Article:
The arc of history seems to bend toward status quo in today's Egypt. This week, Egyptians are voting on a popular referendum to approve or reject a new constitution. It's the second such constitutional referendum since the February 2011 revolution that was to change everything; the first, in late 2012, when President Mohamed Morsi was in power, approved a new constitution that carved out special powers and immunities for the military. All the same, the army suspended that constitution immediately after ousting Morsi in a July 2013 coup. This new constitution would further entrench the military's powers and its independence from civilian rule, as well as extending similar privileges to security services.
That sets up the contradiction that Egypt's military-dominated government is trying to navigate, and has been since the July coup, which was ostensibly about protecting Egyptian democracy from Morsi but looks increasingly like an assertion of military power. How do you maintain the image of a friendly, fatherly military stewarding the country toward democracy, one in which the generalissimo looks increasingly likely to run for president himself, while simultaneously continuing to tighten power on the streets and crack down on political opposition? How do you thread that needle?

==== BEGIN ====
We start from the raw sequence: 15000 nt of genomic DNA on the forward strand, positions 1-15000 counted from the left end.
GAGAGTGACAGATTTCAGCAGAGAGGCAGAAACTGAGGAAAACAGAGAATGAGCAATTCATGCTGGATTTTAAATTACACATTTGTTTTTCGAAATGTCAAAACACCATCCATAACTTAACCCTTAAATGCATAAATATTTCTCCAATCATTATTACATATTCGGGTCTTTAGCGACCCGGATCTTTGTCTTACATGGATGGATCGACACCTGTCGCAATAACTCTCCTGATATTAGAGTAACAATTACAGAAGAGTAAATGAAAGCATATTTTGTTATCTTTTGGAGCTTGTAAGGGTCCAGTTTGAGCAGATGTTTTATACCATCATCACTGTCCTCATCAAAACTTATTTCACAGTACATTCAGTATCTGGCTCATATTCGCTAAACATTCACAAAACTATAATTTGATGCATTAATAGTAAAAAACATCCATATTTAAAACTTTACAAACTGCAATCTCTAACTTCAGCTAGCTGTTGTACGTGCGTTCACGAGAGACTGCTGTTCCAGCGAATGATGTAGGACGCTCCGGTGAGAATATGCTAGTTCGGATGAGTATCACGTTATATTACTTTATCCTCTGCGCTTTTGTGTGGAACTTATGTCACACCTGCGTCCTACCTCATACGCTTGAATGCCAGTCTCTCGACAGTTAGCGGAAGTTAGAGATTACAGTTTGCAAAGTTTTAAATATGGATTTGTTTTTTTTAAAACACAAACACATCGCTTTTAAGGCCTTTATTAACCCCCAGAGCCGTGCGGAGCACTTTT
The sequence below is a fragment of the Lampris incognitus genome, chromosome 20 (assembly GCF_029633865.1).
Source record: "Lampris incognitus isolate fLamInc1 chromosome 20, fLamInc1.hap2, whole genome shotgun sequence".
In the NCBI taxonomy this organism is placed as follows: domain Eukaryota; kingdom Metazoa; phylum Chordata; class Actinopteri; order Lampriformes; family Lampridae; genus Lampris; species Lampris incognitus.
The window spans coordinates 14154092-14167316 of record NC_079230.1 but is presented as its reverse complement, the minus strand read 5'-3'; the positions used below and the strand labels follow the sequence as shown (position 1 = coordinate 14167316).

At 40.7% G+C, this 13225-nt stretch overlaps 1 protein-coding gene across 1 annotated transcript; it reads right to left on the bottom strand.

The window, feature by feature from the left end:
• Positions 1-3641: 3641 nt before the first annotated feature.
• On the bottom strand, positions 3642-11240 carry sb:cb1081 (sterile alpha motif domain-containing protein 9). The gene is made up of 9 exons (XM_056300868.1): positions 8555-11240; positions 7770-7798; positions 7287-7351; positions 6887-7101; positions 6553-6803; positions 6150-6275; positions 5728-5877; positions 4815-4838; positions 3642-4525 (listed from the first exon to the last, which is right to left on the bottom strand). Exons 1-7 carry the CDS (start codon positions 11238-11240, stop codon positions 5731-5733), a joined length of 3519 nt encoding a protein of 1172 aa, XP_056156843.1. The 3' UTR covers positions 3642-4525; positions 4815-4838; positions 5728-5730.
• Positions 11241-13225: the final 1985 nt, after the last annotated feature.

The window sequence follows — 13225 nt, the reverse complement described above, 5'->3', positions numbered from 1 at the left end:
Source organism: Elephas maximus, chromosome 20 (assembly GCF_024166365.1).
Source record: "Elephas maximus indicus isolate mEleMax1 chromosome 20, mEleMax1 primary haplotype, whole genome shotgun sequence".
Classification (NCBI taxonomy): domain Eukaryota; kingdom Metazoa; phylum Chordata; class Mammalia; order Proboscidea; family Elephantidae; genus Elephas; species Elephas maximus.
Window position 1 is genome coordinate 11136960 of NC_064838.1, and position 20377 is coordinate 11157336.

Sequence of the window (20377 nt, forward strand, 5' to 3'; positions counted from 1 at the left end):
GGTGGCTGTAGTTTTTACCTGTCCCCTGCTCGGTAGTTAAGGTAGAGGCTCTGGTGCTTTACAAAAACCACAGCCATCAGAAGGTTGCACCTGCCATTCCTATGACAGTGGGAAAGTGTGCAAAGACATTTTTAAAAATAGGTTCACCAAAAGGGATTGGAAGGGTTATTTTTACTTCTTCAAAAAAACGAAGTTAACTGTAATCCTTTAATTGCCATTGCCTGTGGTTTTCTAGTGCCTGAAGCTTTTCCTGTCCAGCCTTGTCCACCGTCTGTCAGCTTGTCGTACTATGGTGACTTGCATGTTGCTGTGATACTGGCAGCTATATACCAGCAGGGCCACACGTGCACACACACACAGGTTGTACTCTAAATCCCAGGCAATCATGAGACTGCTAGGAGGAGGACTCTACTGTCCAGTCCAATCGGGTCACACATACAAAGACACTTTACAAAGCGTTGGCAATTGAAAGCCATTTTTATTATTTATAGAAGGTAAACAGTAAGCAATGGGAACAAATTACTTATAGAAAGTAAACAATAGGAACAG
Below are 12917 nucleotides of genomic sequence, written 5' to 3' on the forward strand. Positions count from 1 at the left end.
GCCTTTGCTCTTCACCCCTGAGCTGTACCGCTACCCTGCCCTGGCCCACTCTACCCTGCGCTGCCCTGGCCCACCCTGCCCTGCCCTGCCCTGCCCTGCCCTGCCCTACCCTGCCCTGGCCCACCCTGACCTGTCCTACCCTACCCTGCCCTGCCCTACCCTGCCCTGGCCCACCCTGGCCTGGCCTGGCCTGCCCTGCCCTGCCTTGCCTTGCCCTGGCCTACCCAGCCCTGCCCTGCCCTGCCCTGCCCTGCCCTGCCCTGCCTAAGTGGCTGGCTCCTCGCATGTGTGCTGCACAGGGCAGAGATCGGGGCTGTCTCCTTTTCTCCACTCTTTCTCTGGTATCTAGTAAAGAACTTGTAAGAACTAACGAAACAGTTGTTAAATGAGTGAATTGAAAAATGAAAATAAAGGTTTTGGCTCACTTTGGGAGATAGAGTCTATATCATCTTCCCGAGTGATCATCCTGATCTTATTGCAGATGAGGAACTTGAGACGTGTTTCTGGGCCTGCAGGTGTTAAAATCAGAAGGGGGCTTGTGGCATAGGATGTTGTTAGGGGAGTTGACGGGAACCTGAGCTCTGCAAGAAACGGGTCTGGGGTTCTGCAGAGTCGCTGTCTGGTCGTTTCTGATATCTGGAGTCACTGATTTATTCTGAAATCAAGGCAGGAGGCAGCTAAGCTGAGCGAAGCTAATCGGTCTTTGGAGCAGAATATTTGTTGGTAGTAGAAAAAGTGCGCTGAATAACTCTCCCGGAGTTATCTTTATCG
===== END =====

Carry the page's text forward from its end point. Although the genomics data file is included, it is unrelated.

It turns out to be really difficult, maybe too difficult. That contradiction, and ongoing inability of the military-dominated government to fully overcome it, was captured perfectly in an anecdote reported by Egypt-based journalist Max Rodenbeck. A long-time correspondent for the Economist who also wrote a wonderful book on the history of Cairo, Rodenbeck wrote recently on the government's simultaneous efforts to cultivate popular support (backed by funding from Gulf states such as Saudi Arabia) and to crack down on dissent. Those two missions collided, and spectacularly:
Significant sums of that generous Gulf aid have gone towards addressing this perceived image problem. Among several Washington public relations firms recently hired, one sent a film crew to Egypt to shoot some pretty footage of order and progress. Within hours of setting foot on the streets of Cairo, they were arrested.
There's a certain dark comedy to the government cracking down on the very people it had hired to promote its image. But there's a tragic element as well. In a way, isn't every arrest of a journalist or intimidation of an opposition activist similarly self-defeating, if not as glaringly so? That was supposed to be one of the principal lessons of the February 2011 revolution that started all this. It was supposed to be a lesson of Morsi's power-grabs and the fall from power it helped to enable. But it's a cycle Egypt seems to keep returning to.
Of all the powers that have attempted to rule Egypt since Hosni Mubarak's fall, and including Mubarak himself, none has succeeded in fully convincing the country of its benevolence, but neither has it been able to impose its will. But they've all tried to do both, and poorly.